By Kevin Collison
Downtown Kansas City lost one of its most enthusiastic champions when Jared Miller was struck and killed by a semi-truck late Saturday morning while crossing the North Loop freeway from the River Market.
The eastbound trucker didn’t see the pedestrian until it was too late to avoid striking him, according to Kansas City Police. He was pronounced dead at the scene.
In a Facebook post Sunday, his wife Julie Miller said her 34-year-old husband was trying to cross the road after his run when he was hit.
“Jared was loved by so many,” she wrote. “There was no one in the world like my sweet guy.”
Those who knew Miller described him as a tireless advocate for downtown.
In fact, he was working with others at the time of his death to remove the very highway where he died, part of an ambitious plan called “Beyond the Loop.”
“He was a huge advocate for getting rid of that (North Loop),” said Rick Usher, an assistant city manager. “He saw the changes that needed to be made and was working his best to do that.
“The other thing that’s so heartbreaking is his age, 34. To have his life cut short so abruptly.”
A former suburban kid from Olathe, Miller had assembled an impressive pro-downtown portfolio during his relatively short life.
He was an early advocate for the streetcar and member of the Kansas City Regional Transit Alliance, served as president of the Downtowners organization and was a graduate of the Greater Kansas City Chamber of Commerce Centurions Leadership Program.
“Downtown was robbed of somebody who was going to do great things,” said Tyler Barnes, current president of the Downtowners.
“He was setting himself up to be the best custodian he could be to move Kansas City forward for the next 20-40 years.”
After graduating from Olathe South, Miller got his degree in civil engineering from Kansas State. He was a project manager at HNTB at the time of his death.
“The employees of HNTB are shocked and saddened by the sudden death of our colleague, Jared Miller,” spokesman Brian Cox said.
“He was a skilled visionary who was recognized regionally and nationally for his transportation planning and engineering expertise…
“Jared will be deeply missed in our firm and the Kansas City community where he faithfully and selflessly served.”
His friend and fellow streetcar advocate David Johnson said Miller lived in a downtown condo at the SoHo Lofts before moving to Brookside after marrying Julie in 2015. He was renting out the condo at the time of the accident.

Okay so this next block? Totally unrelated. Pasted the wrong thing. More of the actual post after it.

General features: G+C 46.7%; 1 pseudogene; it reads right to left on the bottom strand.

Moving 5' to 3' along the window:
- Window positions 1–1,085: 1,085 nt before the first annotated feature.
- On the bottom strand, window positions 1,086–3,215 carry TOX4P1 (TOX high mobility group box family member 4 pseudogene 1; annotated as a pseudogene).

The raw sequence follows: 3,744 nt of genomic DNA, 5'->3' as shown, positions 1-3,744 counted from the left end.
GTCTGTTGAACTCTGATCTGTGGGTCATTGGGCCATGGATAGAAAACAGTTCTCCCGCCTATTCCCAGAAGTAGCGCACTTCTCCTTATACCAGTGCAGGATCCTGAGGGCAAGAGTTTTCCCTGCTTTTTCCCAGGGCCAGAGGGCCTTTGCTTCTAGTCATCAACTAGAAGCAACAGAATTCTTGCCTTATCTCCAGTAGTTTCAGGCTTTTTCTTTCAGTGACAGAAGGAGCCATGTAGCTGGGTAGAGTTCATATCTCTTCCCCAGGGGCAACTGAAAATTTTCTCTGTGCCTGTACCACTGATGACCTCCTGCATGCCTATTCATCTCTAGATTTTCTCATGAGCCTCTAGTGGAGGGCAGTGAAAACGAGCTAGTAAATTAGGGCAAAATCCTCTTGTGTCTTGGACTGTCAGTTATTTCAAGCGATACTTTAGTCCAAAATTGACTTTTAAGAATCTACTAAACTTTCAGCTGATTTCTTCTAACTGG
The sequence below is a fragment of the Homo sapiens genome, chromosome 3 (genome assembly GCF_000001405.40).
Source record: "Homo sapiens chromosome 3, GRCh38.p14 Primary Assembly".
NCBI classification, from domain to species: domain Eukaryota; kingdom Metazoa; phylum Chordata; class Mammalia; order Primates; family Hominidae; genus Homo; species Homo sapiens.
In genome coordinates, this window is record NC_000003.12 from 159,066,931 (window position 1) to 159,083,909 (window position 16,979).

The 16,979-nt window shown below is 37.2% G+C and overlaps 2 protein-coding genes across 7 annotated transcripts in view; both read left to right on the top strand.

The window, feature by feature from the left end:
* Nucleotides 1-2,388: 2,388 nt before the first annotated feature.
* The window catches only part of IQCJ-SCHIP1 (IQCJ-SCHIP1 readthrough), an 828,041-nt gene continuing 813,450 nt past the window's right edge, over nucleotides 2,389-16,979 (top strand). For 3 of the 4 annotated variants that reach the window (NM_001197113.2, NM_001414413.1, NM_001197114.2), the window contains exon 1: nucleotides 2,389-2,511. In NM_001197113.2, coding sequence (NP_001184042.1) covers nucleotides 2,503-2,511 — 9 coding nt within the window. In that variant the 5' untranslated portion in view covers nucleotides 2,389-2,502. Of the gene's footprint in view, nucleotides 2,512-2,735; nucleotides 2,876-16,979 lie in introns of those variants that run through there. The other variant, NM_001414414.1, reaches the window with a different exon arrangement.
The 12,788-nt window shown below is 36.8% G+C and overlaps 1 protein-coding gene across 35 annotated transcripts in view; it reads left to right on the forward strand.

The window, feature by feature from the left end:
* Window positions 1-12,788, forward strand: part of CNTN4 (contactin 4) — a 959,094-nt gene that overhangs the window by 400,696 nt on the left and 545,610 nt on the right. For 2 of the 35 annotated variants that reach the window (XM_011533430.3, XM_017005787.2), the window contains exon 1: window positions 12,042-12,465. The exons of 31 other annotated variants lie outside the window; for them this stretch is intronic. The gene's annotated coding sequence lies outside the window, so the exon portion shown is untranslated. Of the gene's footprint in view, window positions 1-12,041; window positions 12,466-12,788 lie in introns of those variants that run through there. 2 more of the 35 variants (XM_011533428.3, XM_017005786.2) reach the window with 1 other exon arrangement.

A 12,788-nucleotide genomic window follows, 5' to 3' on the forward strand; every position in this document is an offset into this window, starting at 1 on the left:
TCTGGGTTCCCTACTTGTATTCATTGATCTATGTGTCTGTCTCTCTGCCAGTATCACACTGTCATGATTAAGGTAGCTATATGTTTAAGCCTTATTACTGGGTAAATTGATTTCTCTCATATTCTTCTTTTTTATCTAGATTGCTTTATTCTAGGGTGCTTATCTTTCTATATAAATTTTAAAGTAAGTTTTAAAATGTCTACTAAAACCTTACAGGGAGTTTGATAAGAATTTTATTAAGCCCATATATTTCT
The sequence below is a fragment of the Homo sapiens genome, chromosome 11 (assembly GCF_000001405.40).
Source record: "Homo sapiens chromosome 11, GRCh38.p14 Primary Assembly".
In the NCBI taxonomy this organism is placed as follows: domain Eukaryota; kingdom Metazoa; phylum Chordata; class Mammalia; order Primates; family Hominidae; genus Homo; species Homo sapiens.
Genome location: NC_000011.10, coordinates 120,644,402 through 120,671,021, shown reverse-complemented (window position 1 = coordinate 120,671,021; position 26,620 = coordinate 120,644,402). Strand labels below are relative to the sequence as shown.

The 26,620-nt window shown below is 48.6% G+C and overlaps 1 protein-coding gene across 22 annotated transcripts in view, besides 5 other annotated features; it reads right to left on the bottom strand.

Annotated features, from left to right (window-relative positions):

“Jared was like a lot of people who didn’t grow up in an urban environment,” Johnson said.
“It was something we didn’t think was feasible here until things started happening with Union Station, the Power & Light District and the city’s investment in housing.
“The big thing for me personally was he was there at the beginning when we organized Streetcar Neighbors in 2011, an advocacy group for the streetcar line before the public vote.
“He was so enthusiastic, a person of boundless energy and optimism. He was way optimistic about the future of downtown and the future of the city.”
Tom Gerend, president and CEO of the Kansas City Streetcar Authority, praised Miller on Twitter for his friendship and impact on the community.
“Our work together goes back 10+ years & includes more conversations than I can count on his vision for a better KC, transit, development, etc.” Gerend wrote.
“Jared was a doer.”
Barnes said Miller invited him to join the Downtowners when he attended one of the group’s monthly luncheons eight years ago.
“One of the things he did was invigorate the Downtowners into becoming a younger, more active group involved in downtown,” Barnes said. “He spearheaded social media and outreach.
“He was a massive inspiration and encouraged people to get off their butts and do what they could for Kansas City.”
Miller graduated in 2018 from the Chamber Centurion Leadership Program. He volunteered more than 100 hours and co-chaired the group’s communications committee.
Shalea Walter of Arvest Bank was chair of the Centurion steering committee while Miller was there.
“Jared’s enthusiasm for our city was contagious,” she said.
“Jared was quoted in a past Centurions Newsletter, in response to what he was most hoping to learn in Centurions, as:
‘Every great city has a story of how it adapted to change and succeeded, and I want to learn how that story has been and currently is being written in Kansas City.’
“The Centurions community is deeply saddened by the loss of his friendship, leadership, and vision.”
A viewing is scheduled for Friday from 6- to 8 p.m. at the McGilley & Frye funeral home, 105 E. Loula St. in Olathe. The funeral will be Saturday at 2 p.m. at the Church of the Resurrection (West), 24000 W. Valley Parkway in Olathe.
A Go Fund Me account also has been established for the Millers.
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